Link TV, a satellite channel describing itself as the
first national network
presenting viewpoints seldom covered in the U.S.
media, is currently trying to expand its distribution on campuses and in
communities throughout the United States by promoting its programming to cable
and satellite television consumers. Its flagship program is Mosaic: World
News from the Middle East, a daily compendium of selected clips from
Middle East news broadcasts, including Hezbollahs Al Manar TV, state-run
Arabic networks such as United Arab Emirates Abu Dhabi TV, Egyptian Nile
TV, Syrian satellite TV, and, occasionally, Israel Broadcasting Authority TV.
In addition, Mosaic airs specials on issues like the
road map, the Israeli-Palestinian peace proposal sponsored by the
United States, the European Union, Russia and the United Nations.
Mosaic is described by its producers as a
raw material show without editorial input. Viewers tune in to hear
suicide bombings within Israel described as martydom operations
carried out by Palestinian resistance groups meant to avenge
aggression and massacres committed by the occupation forces. The
producers maintain that the news broadcasts represent the stories and
programming that millions of Middle East viewers see on their television sets
While such exposure offers a window to the region for
Americans, Mosaic fails to contribute to greater understanding of
the Arab world because it presents news clips without context and without full
disclosure of whose perspectives the broadcasters are presenting. For example,
someone consulting the Mosaic Web site to find out who is behind
Lebanons Al Manar TV would learn that it is controlled by the
Shiite fundamentalist movement Hezbollah...which holds a number of elected
positions in the Lebanese government and that its mission is to
preserve the Islamic values and to enhance the civilized role of the Arab and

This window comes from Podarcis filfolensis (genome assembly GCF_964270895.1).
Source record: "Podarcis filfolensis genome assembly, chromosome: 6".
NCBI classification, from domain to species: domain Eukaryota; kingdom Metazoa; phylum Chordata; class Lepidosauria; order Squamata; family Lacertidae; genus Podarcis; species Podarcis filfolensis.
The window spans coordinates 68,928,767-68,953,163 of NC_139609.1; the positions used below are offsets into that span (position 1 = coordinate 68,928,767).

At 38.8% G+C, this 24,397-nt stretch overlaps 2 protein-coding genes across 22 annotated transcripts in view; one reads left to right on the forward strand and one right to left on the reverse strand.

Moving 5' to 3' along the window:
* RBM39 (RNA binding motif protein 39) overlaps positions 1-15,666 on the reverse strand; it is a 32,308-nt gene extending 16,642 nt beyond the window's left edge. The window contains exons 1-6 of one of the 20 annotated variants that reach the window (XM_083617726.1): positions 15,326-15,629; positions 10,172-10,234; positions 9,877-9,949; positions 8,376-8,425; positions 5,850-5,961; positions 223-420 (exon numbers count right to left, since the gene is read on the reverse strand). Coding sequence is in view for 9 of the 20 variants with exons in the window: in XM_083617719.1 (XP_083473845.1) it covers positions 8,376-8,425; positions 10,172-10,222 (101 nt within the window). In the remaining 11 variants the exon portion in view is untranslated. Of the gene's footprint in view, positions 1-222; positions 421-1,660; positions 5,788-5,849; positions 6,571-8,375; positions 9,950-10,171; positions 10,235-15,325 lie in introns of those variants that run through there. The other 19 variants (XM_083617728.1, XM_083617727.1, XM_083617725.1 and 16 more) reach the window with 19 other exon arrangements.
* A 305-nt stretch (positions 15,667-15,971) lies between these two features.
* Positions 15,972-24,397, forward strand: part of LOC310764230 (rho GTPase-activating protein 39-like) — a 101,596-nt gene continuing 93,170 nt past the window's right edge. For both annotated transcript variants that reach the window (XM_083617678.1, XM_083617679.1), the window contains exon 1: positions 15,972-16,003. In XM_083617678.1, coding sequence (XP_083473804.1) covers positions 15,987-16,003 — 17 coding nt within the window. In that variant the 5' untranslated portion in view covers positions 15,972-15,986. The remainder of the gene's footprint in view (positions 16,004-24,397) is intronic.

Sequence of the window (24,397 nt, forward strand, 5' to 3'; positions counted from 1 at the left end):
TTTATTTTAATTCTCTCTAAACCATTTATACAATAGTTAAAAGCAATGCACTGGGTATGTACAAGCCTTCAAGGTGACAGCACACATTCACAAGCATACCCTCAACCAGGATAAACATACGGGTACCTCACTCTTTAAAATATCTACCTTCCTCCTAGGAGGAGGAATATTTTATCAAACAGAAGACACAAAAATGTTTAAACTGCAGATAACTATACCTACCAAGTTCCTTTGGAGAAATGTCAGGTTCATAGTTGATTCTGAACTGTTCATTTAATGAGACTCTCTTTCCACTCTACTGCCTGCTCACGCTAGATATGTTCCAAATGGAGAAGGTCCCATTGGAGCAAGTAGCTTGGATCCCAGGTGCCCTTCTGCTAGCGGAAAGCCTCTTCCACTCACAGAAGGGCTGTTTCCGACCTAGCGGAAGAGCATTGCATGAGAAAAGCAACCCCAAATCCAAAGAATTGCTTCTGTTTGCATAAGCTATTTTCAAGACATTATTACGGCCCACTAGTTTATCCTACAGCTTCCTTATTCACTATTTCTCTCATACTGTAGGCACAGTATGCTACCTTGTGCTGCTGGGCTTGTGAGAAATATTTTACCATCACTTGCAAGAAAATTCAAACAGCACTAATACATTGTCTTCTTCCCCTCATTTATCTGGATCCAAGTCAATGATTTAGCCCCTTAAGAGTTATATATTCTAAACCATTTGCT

Islamic community. What is not mentioned is that Hezbollah is on the U.S.
State Departments list of designated foreign terrorist organizations and
that, until Sept. 11, 2001, it held the record for murdering more Americans
than any other terror group.
Sponsored by Iran and Syria, Hezbollah is responsible for
numerous deadly assaults against Americans, Israelis and other Westerners,
including a series of kidnappings in the 1980s, the 1983 bombing of U.S. Marine
barracks in Lebanon which killed 241, the 1985 hijacking of TWA flight 847, and
attacks on Jewish targets in Argentina in the 1990s resulting in 124 deaths.
More recently, Hezbollah has been implicated in the kidnapping and murder of
Israelis and in funding and assisting Palestinian terrorist groups.
Neither does Mosaic disclose that Al Manar TV is
Hezbollahs main propaganda engine, whose admitted mission is to
wage psychological warfare against the Zionist enemy. Al Manar
producers boast of creating programming to recruit Palestinian suicide bombers.
Recently, its rhetoric has expanded to include anti-Americanism and blatant
anti-Semitism. Shiite scholar Amal Saad-Ghorayeb contends that anti-Judaism, in
addition to anti-Zionism, is integral to Hezbollah ideology. And, in an
interview with the New Yorkers Jeffrey Goldberg, Ibrahim
Mussawi, director of English-language news for Al Manar, labeled Jews a
lesion on the forehead of history. The question is why Mosaic
producers are obscuring Al Manars extremist agenda.
In contrast, Washington, D.C.-based MEMRI, Middle East Media
Research Institute (www.memri.org), introduces its translations of the Arabic
press with objective background information and produces analyses of political,
ideological, cultural, and religious trends in the Middle East. Unlike
MEMRIs news consumer, Mosaic viewers may well have difficulty
distinguishing truth from propaganda.
Mosaic is similarly deceptive in its special
about the Quartets road map, which purports to provide